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					Visual Arts
By design
Raymond Loewy’s influence on the American way of life reverberates today
By Felicia Feaster
Published November 9, 2005

It may disturb some                                                                                  In the ’50s, he
Freedom Fries-loving                                                                                 created an Aunt
Americans to learn                                                                                   Jemima Corn Bread
that the vessel                                                                                      Mix with its own
that transports their                                                                                baking dish built into
president around the                                                                                 the     packaging.
world, Air Force One,                                                                                Sometimes         the
was designed by                                                                                      forces of frumpiness
a Frenchman.                                                     A China tea service and Studebaker  would inhibit his
                                                                 designed by Raymond Loewy          flight, though. His
A surprising amount of our visual world, in fact, was            (Museum of Design Atlanta)         design of a 1946
conceived not by the almighty but by a debonair chap            television on display featured clunky housing four times
with a groomed mustache, walnut tan and, depending              the size of its bread plate-sized screen.
upon proximity to the cocktail hour, a cigarette or highball
clutched in his grip.                                           Some of the most satisfying aspects of this survey of
                                                                Loewy’s career, which spanned from the ’20s through the
The Parisian-born industrial designer and subject of the        ’70s, are not Loewy’s designs but the photographs and
Museum of Design Atlanta exhibition Raymond Loewy:              magazine spreads that helped position him as a design
Designs for a Consumer Culture adapted his native               celebrity. A 1958 spread in Family Circle magazine
European sensibility to the exploding American consumer         encapsulates the stylish Loewy way. It features his ++ber-
consciousness, where his fanciful and prolific visual           chic wife, Viola (with a Cruella De Vil gray streak in her
imagination found a profitable berth.                           ebony hair), queening over her high-style minimalist home,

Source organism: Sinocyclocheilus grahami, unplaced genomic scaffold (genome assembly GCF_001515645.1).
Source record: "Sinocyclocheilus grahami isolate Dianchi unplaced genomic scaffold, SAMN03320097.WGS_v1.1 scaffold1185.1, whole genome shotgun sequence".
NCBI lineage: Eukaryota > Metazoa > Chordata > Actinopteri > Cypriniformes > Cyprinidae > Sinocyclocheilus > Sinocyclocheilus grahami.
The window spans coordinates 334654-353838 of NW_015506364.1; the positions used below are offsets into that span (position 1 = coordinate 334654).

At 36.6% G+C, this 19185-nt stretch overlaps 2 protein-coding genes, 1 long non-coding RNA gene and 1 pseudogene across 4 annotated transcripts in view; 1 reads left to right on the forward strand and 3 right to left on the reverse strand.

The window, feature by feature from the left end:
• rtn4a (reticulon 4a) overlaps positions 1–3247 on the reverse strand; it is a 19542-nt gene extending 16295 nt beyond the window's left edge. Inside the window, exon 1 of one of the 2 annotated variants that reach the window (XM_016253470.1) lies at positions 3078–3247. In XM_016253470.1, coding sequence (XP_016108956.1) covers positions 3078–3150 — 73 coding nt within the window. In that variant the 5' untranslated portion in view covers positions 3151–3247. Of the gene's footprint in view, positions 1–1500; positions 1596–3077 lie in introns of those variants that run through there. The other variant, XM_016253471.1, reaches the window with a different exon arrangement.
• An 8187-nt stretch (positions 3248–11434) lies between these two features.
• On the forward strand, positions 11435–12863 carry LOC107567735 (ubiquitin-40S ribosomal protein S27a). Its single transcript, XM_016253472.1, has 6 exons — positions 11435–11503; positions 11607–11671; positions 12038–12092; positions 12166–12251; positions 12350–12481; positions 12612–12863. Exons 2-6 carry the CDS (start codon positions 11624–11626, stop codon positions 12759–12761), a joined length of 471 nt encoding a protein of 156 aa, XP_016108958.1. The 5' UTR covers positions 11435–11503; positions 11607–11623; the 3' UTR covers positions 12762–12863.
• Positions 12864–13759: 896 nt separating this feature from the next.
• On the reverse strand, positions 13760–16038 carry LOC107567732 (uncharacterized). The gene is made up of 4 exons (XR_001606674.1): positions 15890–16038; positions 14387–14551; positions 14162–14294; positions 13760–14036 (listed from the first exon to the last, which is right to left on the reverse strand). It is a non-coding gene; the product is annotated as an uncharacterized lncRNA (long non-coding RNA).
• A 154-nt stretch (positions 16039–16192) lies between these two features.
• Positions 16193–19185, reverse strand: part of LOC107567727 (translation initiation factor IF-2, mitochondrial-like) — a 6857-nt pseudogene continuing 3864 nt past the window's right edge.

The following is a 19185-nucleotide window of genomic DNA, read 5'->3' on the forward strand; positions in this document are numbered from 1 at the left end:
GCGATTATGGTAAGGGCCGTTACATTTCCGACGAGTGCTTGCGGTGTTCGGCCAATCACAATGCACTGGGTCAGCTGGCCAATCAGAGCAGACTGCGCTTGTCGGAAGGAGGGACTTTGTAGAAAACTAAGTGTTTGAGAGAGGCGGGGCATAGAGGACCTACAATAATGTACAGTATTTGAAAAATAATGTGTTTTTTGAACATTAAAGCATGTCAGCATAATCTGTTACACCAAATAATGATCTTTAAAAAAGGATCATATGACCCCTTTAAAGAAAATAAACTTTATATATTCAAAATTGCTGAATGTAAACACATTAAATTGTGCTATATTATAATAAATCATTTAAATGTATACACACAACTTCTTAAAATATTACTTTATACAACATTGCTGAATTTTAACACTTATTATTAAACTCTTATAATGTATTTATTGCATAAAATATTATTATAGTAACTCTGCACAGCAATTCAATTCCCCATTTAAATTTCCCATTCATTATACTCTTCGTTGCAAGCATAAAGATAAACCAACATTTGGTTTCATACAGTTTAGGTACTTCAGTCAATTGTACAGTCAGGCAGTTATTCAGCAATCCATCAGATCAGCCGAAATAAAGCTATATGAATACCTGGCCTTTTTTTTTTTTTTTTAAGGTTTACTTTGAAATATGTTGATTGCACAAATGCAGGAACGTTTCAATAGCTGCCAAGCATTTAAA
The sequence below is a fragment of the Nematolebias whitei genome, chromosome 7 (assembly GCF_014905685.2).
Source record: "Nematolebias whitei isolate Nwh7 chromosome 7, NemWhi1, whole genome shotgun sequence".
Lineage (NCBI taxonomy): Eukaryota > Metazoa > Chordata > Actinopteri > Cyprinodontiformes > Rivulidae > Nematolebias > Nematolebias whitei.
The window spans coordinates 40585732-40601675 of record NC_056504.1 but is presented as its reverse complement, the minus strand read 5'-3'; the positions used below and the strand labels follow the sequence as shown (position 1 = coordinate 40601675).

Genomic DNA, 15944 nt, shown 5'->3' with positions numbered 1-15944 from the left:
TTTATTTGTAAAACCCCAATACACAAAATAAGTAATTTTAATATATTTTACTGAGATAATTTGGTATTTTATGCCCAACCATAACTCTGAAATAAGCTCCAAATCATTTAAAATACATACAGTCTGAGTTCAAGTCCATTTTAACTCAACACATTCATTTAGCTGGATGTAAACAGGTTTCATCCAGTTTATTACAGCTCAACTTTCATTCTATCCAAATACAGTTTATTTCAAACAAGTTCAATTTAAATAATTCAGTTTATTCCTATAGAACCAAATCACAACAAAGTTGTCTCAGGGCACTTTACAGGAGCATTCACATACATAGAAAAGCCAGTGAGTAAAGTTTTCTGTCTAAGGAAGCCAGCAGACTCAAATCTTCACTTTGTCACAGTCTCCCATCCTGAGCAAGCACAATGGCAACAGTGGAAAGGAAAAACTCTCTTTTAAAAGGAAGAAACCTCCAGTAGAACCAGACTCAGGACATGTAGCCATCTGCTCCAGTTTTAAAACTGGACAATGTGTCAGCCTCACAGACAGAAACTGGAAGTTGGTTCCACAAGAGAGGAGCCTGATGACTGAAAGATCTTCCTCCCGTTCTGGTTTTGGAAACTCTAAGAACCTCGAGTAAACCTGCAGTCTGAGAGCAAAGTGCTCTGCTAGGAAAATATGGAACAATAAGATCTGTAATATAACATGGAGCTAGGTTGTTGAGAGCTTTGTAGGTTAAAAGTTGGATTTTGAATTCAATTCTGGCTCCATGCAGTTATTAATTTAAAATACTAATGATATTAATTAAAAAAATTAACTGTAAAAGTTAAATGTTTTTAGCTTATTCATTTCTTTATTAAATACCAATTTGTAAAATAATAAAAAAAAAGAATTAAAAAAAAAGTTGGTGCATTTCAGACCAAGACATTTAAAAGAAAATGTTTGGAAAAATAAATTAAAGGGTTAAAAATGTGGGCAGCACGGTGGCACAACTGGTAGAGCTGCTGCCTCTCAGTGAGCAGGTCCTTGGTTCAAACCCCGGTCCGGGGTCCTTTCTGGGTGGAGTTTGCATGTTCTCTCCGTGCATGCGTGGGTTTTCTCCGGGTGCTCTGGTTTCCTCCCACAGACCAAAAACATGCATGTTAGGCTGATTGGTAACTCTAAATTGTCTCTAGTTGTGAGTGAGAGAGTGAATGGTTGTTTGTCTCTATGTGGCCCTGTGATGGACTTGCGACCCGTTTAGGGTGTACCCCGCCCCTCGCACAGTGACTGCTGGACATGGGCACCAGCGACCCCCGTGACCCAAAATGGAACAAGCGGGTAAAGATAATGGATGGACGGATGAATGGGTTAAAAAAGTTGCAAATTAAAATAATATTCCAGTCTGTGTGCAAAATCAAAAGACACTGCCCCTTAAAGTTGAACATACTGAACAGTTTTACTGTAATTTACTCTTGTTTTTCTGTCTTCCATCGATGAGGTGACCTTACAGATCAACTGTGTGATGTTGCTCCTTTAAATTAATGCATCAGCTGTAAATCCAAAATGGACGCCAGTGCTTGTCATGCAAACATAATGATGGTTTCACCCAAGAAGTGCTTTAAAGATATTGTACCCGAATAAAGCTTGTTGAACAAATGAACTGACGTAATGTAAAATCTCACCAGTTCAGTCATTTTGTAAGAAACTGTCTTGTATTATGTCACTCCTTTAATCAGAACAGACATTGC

and an incongruously sweet ’50s child (daughter Laurence,
Considered one of the most influential 20th-century
                                                                who now oversees the Loewy empire from her Marietta
designers and arbiters of taste, Loewy seemed to have
                                                                home) in a pink dress looking like a rental.
an innate understanding of the American expectation of
the good life. He set himself up as an icon of the jet set      Not that Loewy’s designs aren’t a draw. The man who
that the public might aspire to in the tradition of lifestyle   redesigned the iconic red-dot Lucky Strikes cigarette
mogul Martha Stewart. Loewy gave the American desire            packaging still in use today churned out looks that will
for everyday luxuries form, lending Art Deco sizzle to an       make design nuts want to bust some display vitrines to
ivory Coldspot refrigerator (on view in the exhibit) with       get to the line of luminous pastel melamine dishware that
sky blue logo, and designing everything from the                Loewy created for Lucent in 1956. In extreme cases, the
Pennsylvania Railroad trains and a line of Studebakers          cosmopolitan Loewy lifestyle and general attention to
to an egg beater and electric razor.                            design details that are so absent in modern packaging
                                                                and products may inspire an urge for time travel.
The impression that the MODA show gives is of a man
who was not a fussy designer searching for perfection.          The show is bracketed by the sense of boundless
Loewy was a life-embracer looking for delight who               imagination that defined Loewy’s professional life and
considered a chicken’s egg the acme of design. A prolific,      which this representation of his work makes apparent.
flexible designer who created not only products but
corporate identities, Loewy’s logos for Nabisco, Formica,       At age 13, like many children, he was sketching steam
Canada Dry and Shell are as etched into our visual syntax       engines and boats. In his later years, he was consulted to
as the Roman alphabet.                                          imagine the look of the future as he did in a sketch on display
                                                                of a “Hydrofoil.” Even at age 72, Loewy was still dreaming.
Loewy’s early experience designing trains and cars
spilled over into the domestic sphere. His chrome 1934              Raymond Loewy: Designs for a Consumer Culture
pencil sharpener has the aerodynamic lines of an                    Through Dec. 23. Museum of Design Atlanta, 285
industrial machine, but Loewy seemed to understand                  Peachtree Center Ave., Marquis II Tower. 404-979-6455.
the American thirst for science in any number of forms.             www.museumofdesign.org. Tues.-Sat., 11 a.m.-5 p.m.

				
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